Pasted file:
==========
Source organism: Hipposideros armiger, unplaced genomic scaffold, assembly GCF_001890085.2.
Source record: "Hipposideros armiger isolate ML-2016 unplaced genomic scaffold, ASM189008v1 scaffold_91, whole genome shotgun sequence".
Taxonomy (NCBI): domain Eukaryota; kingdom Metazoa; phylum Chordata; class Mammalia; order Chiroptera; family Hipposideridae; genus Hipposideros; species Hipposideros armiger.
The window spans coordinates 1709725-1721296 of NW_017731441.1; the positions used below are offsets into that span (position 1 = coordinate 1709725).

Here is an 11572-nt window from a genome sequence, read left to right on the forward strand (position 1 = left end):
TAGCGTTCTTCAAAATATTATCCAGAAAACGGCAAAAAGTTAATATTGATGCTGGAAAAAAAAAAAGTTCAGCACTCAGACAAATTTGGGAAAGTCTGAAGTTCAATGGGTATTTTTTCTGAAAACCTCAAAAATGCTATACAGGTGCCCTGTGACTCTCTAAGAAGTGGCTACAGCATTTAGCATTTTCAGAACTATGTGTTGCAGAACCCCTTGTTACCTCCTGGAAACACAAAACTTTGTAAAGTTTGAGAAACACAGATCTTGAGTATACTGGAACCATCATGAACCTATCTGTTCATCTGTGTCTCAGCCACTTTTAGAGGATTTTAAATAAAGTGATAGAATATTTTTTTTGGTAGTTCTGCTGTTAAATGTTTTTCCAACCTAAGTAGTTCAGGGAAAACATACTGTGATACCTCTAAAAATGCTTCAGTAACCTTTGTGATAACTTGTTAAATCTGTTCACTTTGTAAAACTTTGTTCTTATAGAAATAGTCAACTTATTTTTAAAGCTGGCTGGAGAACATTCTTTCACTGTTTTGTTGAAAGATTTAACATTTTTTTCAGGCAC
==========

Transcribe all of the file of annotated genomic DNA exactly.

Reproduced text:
Source organism: Hipposideros armiger, unplaced genomic scaffold, assembly GCF_001890085.2.
Source record: "Hipposideros armiger isolate ML-2016 unplaced genomic scaffold, ASM189008v1 scaffold_91, whole genome shotgun sequence".
Taxonomy (NCBI): domain Eukaryota; kingdom Metazoa; phylum Chordata; class Mammalia; order Chiroptera; family Hipposideridae; genus Hipposideros; species Hipposideros armiger.
The window spans coordinates 1709725-1721296 of NW_017731441.1; the positions used below are offsets into that span (position 1 = coordinate 1709725).

Here is an 11572-nt window from a genome sequence, read left to right on the forward strand (position 1 = left end):
TAGCGTTCTTCAAAATATTATCCAGAAAACGGCAAAAAGTTAATATTGATGCTGGAAAAAAAAAAAGTTCAGCACTCAGACAAATTTGGGAAAGTCTGAAGTTCAATGGGTATTTTTTCTGAAAACCTCAAAAATGCTATACAGGTGCCCTGTGACTCTCTAAGAAGTGGCTACAGCATTTAGCATTTTCAGAACTATGTGTTGCAGAACCCCTTGTTACCTCCTGGAAACACAAAACTTTGTAAAGTTTGAGAAACACAGATCTTGAGTATACTGGAACCATCATGAACCTATCTGTTCATCTGTGTCTCAGCCACTTTTAGAGGATTTTAAATAAAGTGATAGAATATTTTTTTTGGTAGTTCTGCTGTTAAATGTTTTTCCAACCTAAGTAGTTCAGGGAAAACATACTGTGATACCTCTAAAAATGCTTCAGTAACCTTTGTGATAACTTGTTAAATCTGTTCACTTTGTAAAACTTTGTTCTTATAGAAATAGTCAACTTATTTTTAAAGCTGGCTGGAGAACATTCTTTCACTGTTTTGTTGAAAGATTTAACATTTTTTTCAGGCAC